US forces in Syria started pulling back on Monday from Turkish border areas, opening the way for Ankara’s threatened military invasion and heightening fears of a jihadist resurgence.
The withdrawal from key positions along Syria’s northern border came after the White House said it would step aside to allow for a Turkish operation President Recep Tayyip Erdogan has warned could come at any moment.
The diplomatic and political turmoil first erupted late on Sunday when the White House announced it was removing troops in the Syria-Turkey border area and that “Turkey will soon be moving forward with its long-planned operation into Northern Syria”.
That came shortly after a phone call between US President Donald Trump and his Turkish counterpart Erdogan, who has long wanted to target the Kurdish militias operating in Syria.
The move marks a major shift in US policy, and effectively abandons the Kurds, Washington’s main ally in Syria during the years-long battle against the Islamic State jihadist group.
Trump said on Monday he will ‘obliterate’ Turkey’s economy if Ankara does anything that in his ‘great and unmatched wisdom’ he considers to be “off limits” in Syria.
Trump’s extraordinary Twitter warning against NATO ally Turkey came just after the White House announced a US military drawdown in Turkish-Syrian border areas.
That decision appeared to give Turkey a green light to attack its longtime Kurdish foes, even though they have been fighting alongside US forces against the Islamic State extremist group inside Syria.
Trump’s latest tweets appeared to signal a climbdown, following a storm of criticism from his own Republican party that he was betraying the Kurdish guerrillas.
“If Turkey does anything that I, in my great and unmatched wisdom, consider to be off limits, I will totally destroy and obliterate the economy of Turkey (I’ve done before!),” he wrote.
The Syrian Democratic Forces (SDF), the Kurdish-led militia that controls much of northeastern Syria, said early on Monday in a statement that “US forces withdrew from the border areas with Turkey”.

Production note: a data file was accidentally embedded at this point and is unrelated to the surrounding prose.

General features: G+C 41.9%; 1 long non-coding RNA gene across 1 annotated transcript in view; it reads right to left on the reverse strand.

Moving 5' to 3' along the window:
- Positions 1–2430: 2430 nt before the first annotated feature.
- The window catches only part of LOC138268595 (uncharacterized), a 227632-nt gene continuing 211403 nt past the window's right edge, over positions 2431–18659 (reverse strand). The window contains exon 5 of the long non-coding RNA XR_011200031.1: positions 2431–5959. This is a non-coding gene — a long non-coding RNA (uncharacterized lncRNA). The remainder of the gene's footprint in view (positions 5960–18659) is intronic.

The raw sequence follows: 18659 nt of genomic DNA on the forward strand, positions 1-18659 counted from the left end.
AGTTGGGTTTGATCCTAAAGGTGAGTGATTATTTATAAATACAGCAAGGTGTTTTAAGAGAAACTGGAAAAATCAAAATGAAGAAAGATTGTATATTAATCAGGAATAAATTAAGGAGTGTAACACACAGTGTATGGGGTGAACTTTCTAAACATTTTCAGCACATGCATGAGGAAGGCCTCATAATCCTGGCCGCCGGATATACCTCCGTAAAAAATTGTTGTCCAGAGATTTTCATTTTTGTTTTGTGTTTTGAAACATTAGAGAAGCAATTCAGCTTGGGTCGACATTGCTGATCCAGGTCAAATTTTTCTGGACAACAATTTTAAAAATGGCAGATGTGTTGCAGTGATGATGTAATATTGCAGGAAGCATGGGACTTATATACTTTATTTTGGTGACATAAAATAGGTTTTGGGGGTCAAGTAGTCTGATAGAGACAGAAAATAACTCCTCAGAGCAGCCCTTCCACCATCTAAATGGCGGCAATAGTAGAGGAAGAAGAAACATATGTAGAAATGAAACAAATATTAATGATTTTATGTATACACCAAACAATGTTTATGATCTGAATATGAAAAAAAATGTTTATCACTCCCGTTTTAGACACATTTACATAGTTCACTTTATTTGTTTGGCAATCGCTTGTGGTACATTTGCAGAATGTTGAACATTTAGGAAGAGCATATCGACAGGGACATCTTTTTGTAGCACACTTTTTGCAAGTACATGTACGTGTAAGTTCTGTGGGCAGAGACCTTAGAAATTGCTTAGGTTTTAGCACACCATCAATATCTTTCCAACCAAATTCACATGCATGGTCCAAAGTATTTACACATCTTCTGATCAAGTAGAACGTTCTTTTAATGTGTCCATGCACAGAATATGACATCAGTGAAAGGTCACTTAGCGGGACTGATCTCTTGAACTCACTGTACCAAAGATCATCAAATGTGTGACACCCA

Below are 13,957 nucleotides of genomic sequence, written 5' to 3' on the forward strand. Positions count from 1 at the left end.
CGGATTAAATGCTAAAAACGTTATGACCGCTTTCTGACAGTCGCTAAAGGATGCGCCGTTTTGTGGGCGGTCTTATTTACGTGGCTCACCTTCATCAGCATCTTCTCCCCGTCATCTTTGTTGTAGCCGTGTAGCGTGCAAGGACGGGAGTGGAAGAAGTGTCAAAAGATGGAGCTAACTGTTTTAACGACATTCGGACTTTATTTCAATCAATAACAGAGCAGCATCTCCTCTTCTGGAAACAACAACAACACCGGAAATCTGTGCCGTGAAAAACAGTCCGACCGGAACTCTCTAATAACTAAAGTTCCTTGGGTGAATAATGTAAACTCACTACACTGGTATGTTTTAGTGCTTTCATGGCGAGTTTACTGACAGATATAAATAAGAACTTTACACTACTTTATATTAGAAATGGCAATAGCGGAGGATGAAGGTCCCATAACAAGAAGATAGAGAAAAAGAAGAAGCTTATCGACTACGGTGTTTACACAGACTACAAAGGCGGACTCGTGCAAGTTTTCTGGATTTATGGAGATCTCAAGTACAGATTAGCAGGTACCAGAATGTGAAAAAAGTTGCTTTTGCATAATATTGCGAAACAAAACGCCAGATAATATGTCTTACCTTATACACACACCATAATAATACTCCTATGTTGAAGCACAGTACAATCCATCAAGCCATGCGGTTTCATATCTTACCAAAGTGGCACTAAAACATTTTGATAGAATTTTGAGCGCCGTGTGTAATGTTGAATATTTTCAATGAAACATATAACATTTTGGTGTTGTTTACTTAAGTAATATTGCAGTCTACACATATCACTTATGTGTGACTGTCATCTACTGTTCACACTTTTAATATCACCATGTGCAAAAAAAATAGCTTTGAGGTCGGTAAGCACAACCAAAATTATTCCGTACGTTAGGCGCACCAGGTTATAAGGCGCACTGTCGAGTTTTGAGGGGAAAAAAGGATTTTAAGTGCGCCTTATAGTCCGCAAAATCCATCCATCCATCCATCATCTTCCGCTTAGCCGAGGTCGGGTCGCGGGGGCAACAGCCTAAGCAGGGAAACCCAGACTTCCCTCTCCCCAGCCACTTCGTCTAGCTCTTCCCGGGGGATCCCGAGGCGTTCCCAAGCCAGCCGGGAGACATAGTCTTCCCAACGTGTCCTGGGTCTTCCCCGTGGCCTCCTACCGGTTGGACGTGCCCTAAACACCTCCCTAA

The Syrian Observatory for Human Rights war monitor confirmed that US forces had pulled back from key positions in Ras al-Ain and Tal Abyad.
A US base in Ras al-Ain was empty of personnel on Monday, said an AFP photographer, who had seen troops there the night before. Turkey has sent reinforcements to the border in recent weeks, and Erdogan said Monday in televised remarks the long-threatened offensive could “come any night without warning”.
His comments came after Foreign Minister Mevlut Cavusoglu said on Twitter that Turkey was “determined to ensure our country’s existence and security by clearing terrorists from this region”.
He was referring to the SDF, which has ties to Kurdish militants inside Turkey and which Ankara considers a terrorist organisation.
Fearing yet another chapter of bloodshed and mass displacement in the Syrian conflict, the United Nations said it was “preparing for the worst”.
The European Union warned that civilians would once again bear the brunt of a military assault.
In its statement, the White House made clear it would stand aside when its NATO ally Turkey moves in.
Trump on Monday said the region would have to “figure the situation out” and that America needed to get out of “ridiculous endless wars.” But US Senator Lindsey Graham called the move “a disaster in the making” and “a stain on America’s honour,” warning of a Senate resolution demanding the White House alter course. SDF spokesman Mustefa Bali said Washington’s decision “is about to ruin the trust and cooperation between the SDF and US”.